Saturday, July 21, 2012

Mass Shooting in America (2/2): American Mythical Violence

When it comes to violence, there is something different that sets the United States apart from the rest of the world.
In his masterpiece, Gunfighter Nation, Richard Slotkin says this:
What is distinctly “American” is not necessarily the amount or kind of violence that characterizes our history but the mythic significance we have assigned to the kinds of violence we have actually experienced, the forms of symbolic violence we imagine or invent and the political use to which we put that symbolism. (p.13)
Slotkin sees it as one foundational element of the American narrative, which dates back to the Puritan Era and the Frontier stories of “captivity narrative” and "American hero-as-Indian-fighter".

In political terms, think of the prevalence of the WAR METAPHOR for example. From Johnson’s “War on Poverty”, Ford’s “War on Inflation”, to G.H Bush's "War on Drugs" or G W. Bush's "War on Terror".  American media even talk about the "Cultural War" within the nation.
This may not seem like much, since after all, these are 'just' metaphors. But the war metaphor implies policies that leave no room for compromise, especially in the domain of law and order. War metaphors favor binary views with a threatening Other. It excludes ideas and polarizes. It also makes violence seem like a normal part of life.
It also favors resolution of conflict through violence over, say, diplomacy. Beyond the argument as to whether wars are necessary, it must be noted that the United States has been almost consistently in some kind of war (declared or not) since WWII.

This rhetoric of war finds its roots in the Puritan dogma of absolute good and absolute evil, which tends to rationalize violence. Interestingly, religious rhetoric in U.S. politics today also tends to emphasize the God of the Old Testament, with His wrath and judgement over the Jesus of the New Testament, with His forgiving and somewhat passive attitude.

Violence in America has become mythical (in the sense of 'sacred'), just like guns, because it is seen as a necessary evil. This is clearly visible in popular culture, especially in superhero stories that depict impotent communities requiring an extraordinary outsider to cope with the evils in their midst. The underlying effect is to consider the hero's violence (and therefore ours) benign because it is the response to the apocalyptic fight between good and evil. (see Jewett ,Robert;  Lawrence, John Shelton; Captain America And The Crusade Against Evil: The Dilemma Of Zealous Nationalism)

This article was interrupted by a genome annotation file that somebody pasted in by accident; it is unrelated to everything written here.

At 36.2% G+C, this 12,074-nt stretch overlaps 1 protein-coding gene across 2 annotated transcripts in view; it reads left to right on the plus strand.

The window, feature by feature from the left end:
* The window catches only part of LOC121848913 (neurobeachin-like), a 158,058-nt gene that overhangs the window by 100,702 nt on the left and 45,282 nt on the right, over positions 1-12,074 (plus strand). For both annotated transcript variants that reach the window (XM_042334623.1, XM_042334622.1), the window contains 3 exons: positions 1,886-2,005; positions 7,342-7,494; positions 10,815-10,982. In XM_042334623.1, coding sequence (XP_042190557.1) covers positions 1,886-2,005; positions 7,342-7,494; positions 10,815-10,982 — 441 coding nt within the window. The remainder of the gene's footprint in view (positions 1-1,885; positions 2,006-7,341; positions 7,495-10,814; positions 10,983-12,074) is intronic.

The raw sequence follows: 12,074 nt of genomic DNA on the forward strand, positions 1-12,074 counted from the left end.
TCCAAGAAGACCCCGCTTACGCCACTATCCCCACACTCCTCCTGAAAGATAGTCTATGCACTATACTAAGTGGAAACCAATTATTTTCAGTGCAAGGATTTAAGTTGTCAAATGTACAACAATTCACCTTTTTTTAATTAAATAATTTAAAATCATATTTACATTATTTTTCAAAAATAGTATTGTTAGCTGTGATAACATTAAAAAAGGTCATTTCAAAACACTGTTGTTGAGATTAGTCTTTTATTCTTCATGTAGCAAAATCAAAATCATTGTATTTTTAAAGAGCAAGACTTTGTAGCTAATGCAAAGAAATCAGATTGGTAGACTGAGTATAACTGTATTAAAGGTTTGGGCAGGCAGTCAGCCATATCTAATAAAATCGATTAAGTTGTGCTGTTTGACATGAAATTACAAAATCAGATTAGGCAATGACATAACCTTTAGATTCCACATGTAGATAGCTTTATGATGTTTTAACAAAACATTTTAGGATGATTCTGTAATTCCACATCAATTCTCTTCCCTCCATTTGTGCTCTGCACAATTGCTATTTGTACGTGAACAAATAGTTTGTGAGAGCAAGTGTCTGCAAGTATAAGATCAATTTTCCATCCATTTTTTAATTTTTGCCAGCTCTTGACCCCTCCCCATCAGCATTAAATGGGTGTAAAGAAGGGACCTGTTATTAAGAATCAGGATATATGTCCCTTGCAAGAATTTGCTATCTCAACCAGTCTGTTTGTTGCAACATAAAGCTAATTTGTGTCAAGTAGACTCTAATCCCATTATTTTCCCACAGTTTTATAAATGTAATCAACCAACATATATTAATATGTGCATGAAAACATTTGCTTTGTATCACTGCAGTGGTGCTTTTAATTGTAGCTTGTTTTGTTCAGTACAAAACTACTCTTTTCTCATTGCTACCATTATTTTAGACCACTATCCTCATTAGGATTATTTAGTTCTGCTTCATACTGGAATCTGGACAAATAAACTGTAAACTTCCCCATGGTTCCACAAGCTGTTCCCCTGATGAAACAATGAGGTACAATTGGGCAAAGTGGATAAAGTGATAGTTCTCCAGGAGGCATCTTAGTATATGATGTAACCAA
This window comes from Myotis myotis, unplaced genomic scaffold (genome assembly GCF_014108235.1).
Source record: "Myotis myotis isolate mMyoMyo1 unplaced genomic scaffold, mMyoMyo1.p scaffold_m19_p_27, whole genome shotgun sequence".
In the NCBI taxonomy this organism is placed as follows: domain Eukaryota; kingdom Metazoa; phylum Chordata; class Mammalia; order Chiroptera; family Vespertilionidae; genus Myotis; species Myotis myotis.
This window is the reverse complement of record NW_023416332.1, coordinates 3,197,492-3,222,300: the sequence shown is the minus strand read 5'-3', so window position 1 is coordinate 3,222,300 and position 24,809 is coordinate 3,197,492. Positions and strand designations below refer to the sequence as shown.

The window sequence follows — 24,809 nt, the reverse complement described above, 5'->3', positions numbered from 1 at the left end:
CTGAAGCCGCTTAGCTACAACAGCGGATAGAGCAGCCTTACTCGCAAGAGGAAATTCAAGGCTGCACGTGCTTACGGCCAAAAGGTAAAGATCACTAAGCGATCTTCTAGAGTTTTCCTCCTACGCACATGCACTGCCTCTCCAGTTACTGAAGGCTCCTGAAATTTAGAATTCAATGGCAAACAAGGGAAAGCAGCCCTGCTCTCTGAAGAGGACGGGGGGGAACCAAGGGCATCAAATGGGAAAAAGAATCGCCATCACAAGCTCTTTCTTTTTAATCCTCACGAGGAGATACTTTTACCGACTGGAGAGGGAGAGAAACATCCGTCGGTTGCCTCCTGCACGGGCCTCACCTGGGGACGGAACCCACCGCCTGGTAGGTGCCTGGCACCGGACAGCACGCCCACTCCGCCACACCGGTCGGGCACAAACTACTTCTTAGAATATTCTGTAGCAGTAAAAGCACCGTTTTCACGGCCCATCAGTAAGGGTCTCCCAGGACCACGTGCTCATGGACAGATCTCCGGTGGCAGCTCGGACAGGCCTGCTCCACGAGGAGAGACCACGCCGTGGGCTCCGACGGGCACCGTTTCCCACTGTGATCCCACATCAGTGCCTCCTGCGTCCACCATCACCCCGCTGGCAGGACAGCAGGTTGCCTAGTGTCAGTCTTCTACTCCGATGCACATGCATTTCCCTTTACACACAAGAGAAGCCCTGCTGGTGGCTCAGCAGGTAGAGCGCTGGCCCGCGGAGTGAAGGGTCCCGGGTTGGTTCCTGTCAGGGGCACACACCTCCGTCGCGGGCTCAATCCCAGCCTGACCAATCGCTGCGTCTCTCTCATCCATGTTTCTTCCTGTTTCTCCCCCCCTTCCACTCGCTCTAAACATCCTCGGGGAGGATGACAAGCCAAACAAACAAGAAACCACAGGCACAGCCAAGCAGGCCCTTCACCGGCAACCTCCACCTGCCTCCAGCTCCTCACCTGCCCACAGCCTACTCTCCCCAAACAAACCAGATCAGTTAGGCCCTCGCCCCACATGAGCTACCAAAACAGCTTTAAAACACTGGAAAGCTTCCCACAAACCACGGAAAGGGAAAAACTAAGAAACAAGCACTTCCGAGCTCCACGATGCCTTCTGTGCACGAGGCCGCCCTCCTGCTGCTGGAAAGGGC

Of course, I am not saying that superhero stories or war rhetoric should be blamed for the massacre in Colorado. And like the pro-gun people will certainly say, it is not the guns that killed people, but the owner of the gun. Yet, this sacredness of violence, not only in movies, but also in every day language helps create an atmosphere that, in addition to the availability of guns, may make lose canons more likely to see redemption or doom in some kind of mass killings. This is after all what he has been exposed to all his life.

Despite knowing little of the killer's motivation, I find it very perplexing that he should have claimed to be "the Joker".

There is probably no short term solution. I am certainly not advocating for censorship. But maybe this great nation should have a conversation about the meaning of violence.

Maybe, the negative consequences of violence should be also shown or talked about more. Maybe people should be less accepting of vigilantes like Zimmerman. Maybe, the violent past should be less mythified, and past wars (even WWII) less glorified.
Maybe people should be less shocked about sex and more about violence when it comes to kids.

And maybe young parents should not take their infants or babies to see Batman past midnight (or any other time for that matter.), and maybe they wouldn't if the consequences of exposing young kids to violent images was frowned upon or at least talked about at a national level.

NOTE: I was glad that I was not the only one baffled by the fact that some (young) parents apparently took their infants and babies to see Batman, given the violence of the movie.
Last night, NBC newsman Brian Williams asked a relevant question
 "A whole lot of parents woke up this morning across the country and said "what were young kids doing at that movie, at that hour in that theater?".
Here's what Ann Curry responded:
"I think the answer to that is something we all really know the answer to. and that is that parents, especially young parents need a break, like everyone else. So they were going because they heard so much about this movie  and everyone was so excited to see and it was just an opportunity for them to be together, to have a family moment."
An opportunity for them to be together"? Seriously?

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